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Evolution/progression in genes



The progression in the complexity of the organs is apparently seen in the living organisms according to evolutionists. Consider the evolution of brains and neurons, humans have them better than any other organisms. So the genes have improved over the period of time. I was wondering how could genes have progressively evolved as if they are intelligently designed since they are just chemicals. How chemicals can keep improving itself and produce highly intelligent species like humans. We humans have not yet been able to produce a single cell completely till now with the chemicals alone. I find it surprising to say that the chemicals have evolved so much intelligently in billions of years. Could you give your thoughts on this.

Firstly, evolution doesn't need any "intelligent designer".  

The development of anything in any plant or animal is the process of mutations, time, and death.  When you understand that, you understand how anything evolves.

Mutations are goofs in the reproduction of the genome.  If the mutation is advantageous, even just a little, in 40 generations, in that area where that individual lives, all of that species will carry that mutation.  Death and time is all that is needed for things to change.  

As a great example, are the Galapagos Islands.  There are flightless cormorants there.  But they originally came from South America, blown there during a storm, or floated on a log or piece of wood.  (There were no predators in the Galapagos until humans released their dogs, cats, and brought rats with them on their ships---sometime within the last 500 years.)  

From the time the cormorants arrived, several million years ago, the wings really were not needed.  And wings used in flight are "expensive" to maintain.... huge muscles, require lots of energy to run.  As they were not needed, when a bird was born without the ability to fly..... wings too small for the job...... that animal now survived.  But when this same mutation occurred, in South America, the bird that could not fly didn't make it to adulthood to pass this on to the next generation.  Birds species have always had individuals that had poor wings.  They didn't survive, and still don't.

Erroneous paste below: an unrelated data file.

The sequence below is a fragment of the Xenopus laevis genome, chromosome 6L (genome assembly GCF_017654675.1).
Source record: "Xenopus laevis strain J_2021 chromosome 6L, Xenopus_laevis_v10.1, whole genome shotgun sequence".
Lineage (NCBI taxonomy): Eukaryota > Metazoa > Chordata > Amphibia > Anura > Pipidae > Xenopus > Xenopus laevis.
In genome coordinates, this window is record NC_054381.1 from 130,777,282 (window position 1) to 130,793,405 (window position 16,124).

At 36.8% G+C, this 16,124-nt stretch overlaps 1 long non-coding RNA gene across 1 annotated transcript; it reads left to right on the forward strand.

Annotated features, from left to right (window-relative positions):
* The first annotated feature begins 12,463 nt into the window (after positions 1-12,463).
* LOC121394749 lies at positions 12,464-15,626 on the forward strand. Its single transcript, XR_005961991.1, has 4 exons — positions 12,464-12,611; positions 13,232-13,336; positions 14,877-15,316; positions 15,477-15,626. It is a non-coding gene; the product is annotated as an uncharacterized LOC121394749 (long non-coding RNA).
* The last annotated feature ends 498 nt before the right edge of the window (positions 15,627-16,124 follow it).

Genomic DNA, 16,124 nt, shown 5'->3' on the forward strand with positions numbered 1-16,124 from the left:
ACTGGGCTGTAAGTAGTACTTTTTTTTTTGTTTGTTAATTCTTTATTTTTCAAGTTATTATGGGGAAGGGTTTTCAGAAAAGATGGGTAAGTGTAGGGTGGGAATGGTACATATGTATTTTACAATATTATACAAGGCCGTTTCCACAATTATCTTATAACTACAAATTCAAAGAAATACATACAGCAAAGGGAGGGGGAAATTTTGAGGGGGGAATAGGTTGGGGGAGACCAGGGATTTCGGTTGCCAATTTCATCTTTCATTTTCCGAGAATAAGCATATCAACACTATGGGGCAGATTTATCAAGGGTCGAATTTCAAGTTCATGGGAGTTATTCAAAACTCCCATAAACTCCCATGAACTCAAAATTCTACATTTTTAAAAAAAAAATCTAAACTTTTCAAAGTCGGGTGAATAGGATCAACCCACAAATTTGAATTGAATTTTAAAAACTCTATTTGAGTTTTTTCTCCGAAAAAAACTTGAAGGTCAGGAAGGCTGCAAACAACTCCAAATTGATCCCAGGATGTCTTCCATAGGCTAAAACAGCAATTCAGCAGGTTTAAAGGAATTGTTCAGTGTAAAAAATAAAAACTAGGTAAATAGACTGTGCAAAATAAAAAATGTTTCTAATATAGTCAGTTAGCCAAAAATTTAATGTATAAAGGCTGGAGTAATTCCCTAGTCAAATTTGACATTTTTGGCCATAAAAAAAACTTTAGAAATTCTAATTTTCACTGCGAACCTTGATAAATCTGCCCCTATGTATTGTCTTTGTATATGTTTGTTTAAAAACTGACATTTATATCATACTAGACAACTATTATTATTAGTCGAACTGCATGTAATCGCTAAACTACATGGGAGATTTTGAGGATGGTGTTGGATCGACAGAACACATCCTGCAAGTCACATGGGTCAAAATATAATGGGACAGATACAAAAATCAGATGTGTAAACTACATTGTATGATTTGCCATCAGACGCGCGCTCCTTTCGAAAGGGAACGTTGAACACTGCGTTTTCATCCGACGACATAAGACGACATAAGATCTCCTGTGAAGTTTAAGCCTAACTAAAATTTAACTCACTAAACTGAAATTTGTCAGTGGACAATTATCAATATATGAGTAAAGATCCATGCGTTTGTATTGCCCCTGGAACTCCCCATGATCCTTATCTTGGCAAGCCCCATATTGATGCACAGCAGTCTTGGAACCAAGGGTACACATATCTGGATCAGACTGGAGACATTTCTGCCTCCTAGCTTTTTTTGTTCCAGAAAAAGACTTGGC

Every organism has a mutation now and again, in all directions..thicker hair, thinner bones, darker skin, etc., etc.,.....  Most mutation are lethal.  But occasionally, they are better than those the parents had.

Another example of a mutation is called a "sport" (google it   Species + "sport" in evolution)....where it is beyond just being good, but hugely better.  

Two that come to mind is the Delicious Apple.  It was a "sport", found somewhere in Ohio a few centuries ago.  And cuttings were taken from it, grafted onto any ordinary  apple root system, and it survives as a species  to this day.  A sport very popular that occurred in the 1700s, was a horse that ended up being called Justin Morgan.    He was used as a plow horse all day, and then in the evenings, his owner ran races against the other farmers' horses  in his area, and won.  (Google his story.... "Justin Morgan")  

He had more strength and energy than any ordinary horse.  And his genes remain in all Morgan horses today.  They are firstly, usually bay in color, as was he, and have usually a great personality, and great amounts of energy.